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I am sure there are complex methods to extract keywords, but the standard one which should serve as a strong baseline is the RAKE graph algorithm https://pypi.org/project/rake-nltk/. It should work reasonably well in most text domains.


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Yes, both of them are different tasks. POS tagging helps NER systems but it is not necessary. You can get features (say BERT/ELMo embedding) for each word in the sentence and train a CRF NER model. This looks like simple example https://www.pragnakalp.com/bert-named-entity-recognition-ner-tutorial-demo/


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This seems to be inherited from the original Google implementation, which also uses 2 outputs (https://github.com/google-research/bert/blob/master/run_pretraining.py#L293). I can see two possible reasons that the original implementation uses 2 outputs: They are using the cross entropy loss, which typically works with log probabilities. To get probabilities ...


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The simple language model will give you the probability of a sequence of tokens(sentence) for that language. So lets say if you have trained a model for English language your model can give you the probability for any random english sentence. Consider some sentence $X$ $=$ "the quick brown fox jumps over the lazy dog" $=$ $x_1 \ x_2 \ x_3 \ ... \ ...


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"BUT there are 2 different attention layers and one of which do not use the encoder’s output at all. So, what are the keys and values now?" The first attention layer in the decoder is the ‘Masked Multi-Head Attention’ layer and is self-attention layer, calculating how much each word is related to each word in the same sentence. However, our aim in ...


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My answer assumes your fine-tuning architecture simply stacks a single fully-connected layer on top of the BERT [CLS] output, as in Figure 4b of the BERT paper. Generally, when working with mixed data such as continuous and categorical features, the first step is to simply concatenate all the inputs into one long vector. In your case, you would concatenate a ...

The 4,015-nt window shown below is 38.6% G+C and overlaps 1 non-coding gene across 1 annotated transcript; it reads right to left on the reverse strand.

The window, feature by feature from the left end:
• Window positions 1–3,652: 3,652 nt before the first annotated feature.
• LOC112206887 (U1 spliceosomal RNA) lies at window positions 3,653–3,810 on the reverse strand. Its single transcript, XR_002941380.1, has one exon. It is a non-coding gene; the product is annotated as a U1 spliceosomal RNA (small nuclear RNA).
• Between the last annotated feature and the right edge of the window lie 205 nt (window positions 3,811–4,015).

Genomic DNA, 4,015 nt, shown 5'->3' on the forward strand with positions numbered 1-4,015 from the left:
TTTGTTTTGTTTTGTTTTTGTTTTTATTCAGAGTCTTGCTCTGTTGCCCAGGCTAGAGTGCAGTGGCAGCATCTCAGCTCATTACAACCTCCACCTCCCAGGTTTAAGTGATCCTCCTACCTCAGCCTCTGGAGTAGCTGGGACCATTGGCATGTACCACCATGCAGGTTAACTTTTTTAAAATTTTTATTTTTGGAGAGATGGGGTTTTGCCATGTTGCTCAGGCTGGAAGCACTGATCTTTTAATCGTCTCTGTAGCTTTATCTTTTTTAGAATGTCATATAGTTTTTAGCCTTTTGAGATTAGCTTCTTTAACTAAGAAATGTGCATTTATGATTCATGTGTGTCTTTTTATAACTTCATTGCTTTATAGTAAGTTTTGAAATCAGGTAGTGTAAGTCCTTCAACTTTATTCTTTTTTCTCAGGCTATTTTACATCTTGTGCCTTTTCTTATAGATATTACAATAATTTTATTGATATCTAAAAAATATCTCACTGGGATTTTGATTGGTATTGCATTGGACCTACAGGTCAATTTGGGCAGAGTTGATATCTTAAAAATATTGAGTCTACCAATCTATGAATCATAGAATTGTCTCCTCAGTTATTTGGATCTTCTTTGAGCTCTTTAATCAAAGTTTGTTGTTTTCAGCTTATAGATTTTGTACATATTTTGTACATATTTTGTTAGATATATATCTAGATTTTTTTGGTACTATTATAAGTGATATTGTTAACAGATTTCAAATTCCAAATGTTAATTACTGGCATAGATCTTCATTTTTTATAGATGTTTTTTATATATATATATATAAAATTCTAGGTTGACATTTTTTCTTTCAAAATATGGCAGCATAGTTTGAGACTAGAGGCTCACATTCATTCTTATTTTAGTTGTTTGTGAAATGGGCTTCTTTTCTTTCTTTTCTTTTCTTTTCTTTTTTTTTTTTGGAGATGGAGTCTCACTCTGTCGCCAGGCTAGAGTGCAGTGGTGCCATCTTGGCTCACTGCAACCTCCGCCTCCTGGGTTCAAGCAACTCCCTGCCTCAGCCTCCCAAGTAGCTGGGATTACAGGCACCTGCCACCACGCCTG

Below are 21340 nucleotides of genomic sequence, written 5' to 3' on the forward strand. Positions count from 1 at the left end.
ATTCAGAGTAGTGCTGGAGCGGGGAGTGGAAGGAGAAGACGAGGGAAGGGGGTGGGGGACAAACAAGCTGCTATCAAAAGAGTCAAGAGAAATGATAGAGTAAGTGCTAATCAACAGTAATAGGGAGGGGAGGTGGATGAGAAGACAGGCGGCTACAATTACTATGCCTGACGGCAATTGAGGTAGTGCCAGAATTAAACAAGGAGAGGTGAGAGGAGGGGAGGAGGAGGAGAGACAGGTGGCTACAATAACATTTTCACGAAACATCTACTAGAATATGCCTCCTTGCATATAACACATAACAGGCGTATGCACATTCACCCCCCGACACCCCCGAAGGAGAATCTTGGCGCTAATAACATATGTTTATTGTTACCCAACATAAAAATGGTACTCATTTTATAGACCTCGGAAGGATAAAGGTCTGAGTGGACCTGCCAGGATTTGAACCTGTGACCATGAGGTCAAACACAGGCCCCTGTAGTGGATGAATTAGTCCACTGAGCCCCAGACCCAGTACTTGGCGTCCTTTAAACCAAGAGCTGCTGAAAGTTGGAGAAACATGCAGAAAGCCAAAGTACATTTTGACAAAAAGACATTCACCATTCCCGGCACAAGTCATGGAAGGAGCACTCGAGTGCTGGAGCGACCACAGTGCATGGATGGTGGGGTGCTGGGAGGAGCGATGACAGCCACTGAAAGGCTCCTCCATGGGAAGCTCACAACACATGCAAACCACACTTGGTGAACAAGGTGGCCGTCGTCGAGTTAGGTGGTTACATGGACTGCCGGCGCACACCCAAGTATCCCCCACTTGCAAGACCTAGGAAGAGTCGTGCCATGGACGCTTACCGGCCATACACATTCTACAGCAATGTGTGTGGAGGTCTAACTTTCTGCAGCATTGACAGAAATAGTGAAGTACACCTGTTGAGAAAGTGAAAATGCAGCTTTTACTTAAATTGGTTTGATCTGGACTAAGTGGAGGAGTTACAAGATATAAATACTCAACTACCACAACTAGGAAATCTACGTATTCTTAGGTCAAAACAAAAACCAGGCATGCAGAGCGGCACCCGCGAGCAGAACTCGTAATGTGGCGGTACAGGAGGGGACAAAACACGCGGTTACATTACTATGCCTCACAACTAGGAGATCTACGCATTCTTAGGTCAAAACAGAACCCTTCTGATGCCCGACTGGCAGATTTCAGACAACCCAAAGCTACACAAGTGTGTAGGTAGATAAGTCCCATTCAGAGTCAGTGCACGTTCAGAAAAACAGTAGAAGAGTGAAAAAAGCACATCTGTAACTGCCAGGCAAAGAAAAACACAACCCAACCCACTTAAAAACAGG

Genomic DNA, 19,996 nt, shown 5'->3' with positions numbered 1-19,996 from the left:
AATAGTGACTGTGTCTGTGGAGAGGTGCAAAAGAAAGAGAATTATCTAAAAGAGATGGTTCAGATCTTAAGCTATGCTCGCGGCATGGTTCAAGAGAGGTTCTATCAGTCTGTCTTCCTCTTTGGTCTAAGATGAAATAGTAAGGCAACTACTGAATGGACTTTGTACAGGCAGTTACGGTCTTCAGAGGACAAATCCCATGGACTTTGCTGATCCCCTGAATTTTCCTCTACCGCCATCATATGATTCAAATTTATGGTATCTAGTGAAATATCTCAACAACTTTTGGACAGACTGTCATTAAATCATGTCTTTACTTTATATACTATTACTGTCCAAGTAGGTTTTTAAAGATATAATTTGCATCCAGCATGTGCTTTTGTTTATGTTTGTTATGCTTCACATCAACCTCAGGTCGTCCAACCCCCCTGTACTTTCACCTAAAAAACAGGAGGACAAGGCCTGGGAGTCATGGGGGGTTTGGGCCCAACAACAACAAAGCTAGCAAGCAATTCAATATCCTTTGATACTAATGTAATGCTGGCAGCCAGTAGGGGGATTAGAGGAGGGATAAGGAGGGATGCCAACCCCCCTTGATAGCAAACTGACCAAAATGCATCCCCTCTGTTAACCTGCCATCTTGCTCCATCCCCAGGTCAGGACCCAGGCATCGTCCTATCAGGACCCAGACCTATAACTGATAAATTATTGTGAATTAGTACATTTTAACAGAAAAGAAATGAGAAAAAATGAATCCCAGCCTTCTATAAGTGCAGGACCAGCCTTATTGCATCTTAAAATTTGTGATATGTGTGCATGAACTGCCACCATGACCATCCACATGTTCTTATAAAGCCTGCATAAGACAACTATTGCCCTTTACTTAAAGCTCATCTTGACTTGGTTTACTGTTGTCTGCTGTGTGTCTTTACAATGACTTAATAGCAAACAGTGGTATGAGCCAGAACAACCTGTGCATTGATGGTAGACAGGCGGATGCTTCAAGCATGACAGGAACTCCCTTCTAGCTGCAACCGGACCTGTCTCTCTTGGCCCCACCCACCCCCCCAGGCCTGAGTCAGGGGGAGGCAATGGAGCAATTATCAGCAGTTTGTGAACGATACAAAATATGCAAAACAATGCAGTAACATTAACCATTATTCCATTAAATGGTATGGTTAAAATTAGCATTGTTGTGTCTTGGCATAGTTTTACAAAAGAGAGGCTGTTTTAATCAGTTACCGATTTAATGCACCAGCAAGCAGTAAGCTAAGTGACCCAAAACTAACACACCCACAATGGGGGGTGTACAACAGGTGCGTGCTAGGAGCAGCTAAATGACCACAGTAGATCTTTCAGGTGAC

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https://spacy.io/api/lemmatizer just uses lookup tables and the only upstream task it relies on is POS tagging, so it should be relatively fast. For large amounts of text, SpaCy recommends using nlp.pipe, which can work in batches and has built in support for multiprocessing (with the n_process keyword), rather than than simply nlp. Also, make sure you ...


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One of the renowned learning algorithms for NER tagging is the conditional random field (CRF). As you can see in the provided link, sequence labeling algorithms such as RNN with LSTM‌ can be used to named entity recognition as well. By the way, you can find an implementation of the CRF for NER tagging in this source. Notice that, the method of providing ...


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There are different algorithms, each with their advantages and disadvantages. Gazetteers: these have lists of the entities to be recognised, eg list of countries, cities, people, companies, whatever is required. They typically use a fuzzy matching algorithm to capture cases where the entity is not written in exactly the same way as in the list. For example, ...


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=> I don't have more ideas about BART and T5 Right now. but I had created a chatbot Based on GPT-2 Model-based on Microsoft DialoGPT. Which is fine-tuned on millions of parameters of Reddit. you can fine-tune on your own data using DialoGPT. I had not found a public decoding method. So, We tried to generate diverse responses using simple nucleus sampling at ...


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They're all important. NLP is an umbrella term that includes the other two; NLG is only concerned with generating language, ie transforming some internal data structure into human language. NLU is about processing information contained in language, and putting it into relation with a knowledge base etc. If you don't know anything about any of these fields, ...


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